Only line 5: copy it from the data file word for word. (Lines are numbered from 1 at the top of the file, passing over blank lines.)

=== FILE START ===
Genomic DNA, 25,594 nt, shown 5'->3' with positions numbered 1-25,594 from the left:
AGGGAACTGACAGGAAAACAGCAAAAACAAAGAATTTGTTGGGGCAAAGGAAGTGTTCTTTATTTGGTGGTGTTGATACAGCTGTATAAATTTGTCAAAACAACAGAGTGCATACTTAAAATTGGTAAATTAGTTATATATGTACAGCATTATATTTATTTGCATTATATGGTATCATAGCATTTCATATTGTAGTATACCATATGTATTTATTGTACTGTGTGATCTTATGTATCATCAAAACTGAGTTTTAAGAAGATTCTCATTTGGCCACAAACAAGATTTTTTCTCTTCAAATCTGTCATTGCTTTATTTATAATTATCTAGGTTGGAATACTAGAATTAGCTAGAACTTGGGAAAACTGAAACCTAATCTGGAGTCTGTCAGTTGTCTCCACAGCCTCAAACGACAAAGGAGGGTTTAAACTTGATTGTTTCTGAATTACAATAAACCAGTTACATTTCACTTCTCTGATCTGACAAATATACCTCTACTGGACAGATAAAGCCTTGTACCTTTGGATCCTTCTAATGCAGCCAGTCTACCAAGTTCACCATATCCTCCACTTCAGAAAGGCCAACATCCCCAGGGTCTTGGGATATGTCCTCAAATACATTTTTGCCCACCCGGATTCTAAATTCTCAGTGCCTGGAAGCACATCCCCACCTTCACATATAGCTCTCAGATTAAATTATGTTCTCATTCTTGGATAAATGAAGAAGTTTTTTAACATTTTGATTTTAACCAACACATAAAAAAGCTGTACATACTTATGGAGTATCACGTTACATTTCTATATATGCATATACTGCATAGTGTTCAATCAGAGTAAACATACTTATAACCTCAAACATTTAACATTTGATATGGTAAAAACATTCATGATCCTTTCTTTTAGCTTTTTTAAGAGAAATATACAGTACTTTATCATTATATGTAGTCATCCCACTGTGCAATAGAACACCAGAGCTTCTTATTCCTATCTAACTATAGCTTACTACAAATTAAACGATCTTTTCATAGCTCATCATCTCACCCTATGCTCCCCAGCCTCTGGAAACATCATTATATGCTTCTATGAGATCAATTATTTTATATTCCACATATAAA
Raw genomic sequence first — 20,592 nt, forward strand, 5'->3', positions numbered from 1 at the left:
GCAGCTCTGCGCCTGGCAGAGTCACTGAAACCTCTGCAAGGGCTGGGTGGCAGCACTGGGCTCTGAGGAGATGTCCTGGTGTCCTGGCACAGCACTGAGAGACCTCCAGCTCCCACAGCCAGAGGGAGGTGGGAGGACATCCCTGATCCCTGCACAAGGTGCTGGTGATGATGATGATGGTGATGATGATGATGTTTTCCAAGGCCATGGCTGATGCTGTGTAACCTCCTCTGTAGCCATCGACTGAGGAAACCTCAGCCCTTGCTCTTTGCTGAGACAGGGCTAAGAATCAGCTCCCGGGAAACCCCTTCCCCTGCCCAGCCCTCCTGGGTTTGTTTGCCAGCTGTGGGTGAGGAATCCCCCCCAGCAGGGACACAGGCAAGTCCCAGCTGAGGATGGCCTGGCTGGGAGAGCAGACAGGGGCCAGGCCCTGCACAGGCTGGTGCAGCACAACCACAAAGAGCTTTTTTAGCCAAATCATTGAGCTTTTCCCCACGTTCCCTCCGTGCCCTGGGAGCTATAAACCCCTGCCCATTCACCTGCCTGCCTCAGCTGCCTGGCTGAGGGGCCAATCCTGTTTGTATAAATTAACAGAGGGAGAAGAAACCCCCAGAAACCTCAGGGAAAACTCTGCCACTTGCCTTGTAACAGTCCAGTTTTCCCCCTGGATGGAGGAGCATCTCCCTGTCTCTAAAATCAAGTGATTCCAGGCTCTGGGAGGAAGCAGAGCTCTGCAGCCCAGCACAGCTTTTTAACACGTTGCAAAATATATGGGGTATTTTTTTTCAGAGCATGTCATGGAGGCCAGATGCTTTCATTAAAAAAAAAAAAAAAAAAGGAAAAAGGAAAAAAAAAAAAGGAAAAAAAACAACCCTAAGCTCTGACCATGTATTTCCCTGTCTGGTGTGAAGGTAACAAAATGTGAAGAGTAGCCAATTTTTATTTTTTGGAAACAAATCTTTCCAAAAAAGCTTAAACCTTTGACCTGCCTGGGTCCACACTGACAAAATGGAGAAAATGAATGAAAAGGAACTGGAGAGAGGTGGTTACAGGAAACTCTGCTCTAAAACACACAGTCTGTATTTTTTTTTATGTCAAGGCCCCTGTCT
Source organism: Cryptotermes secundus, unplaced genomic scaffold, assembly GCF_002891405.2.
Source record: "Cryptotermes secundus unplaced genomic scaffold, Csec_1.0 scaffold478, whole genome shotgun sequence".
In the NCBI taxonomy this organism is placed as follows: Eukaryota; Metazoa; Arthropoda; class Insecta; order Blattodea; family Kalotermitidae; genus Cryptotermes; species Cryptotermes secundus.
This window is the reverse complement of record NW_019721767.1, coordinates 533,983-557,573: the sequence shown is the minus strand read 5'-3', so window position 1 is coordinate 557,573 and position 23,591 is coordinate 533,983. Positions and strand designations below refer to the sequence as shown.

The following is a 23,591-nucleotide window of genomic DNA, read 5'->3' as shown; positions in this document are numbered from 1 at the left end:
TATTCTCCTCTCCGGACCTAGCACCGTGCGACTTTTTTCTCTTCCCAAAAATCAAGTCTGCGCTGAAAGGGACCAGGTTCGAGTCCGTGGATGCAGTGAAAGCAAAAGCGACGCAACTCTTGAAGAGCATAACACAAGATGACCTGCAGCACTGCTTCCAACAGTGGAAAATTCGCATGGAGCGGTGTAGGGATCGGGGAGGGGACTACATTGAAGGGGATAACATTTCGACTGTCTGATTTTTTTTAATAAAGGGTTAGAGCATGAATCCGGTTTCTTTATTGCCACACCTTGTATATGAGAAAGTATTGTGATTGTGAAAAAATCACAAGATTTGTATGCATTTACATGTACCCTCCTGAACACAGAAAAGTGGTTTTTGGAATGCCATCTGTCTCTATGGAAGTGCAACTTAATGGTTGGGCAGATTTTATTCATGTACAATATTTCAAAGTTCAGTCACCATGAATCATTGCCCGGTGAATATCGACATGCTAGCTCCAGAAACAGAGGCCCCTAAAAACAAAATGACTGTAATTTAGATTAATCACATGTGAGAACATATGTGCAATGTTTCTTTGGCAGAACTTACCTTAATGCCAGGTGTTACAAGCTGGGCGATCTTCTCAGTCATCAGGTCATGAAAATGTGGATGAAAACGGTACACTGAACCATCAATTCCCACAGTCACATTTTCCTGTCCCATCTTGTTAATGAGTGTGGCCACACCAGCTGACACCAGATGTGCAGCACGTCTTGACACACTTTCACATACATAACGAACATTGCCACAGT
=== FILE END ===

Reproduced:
Source organism: Cryptotermes secundus, unplaced genomic scaffold, assembly GCF_002891405.2.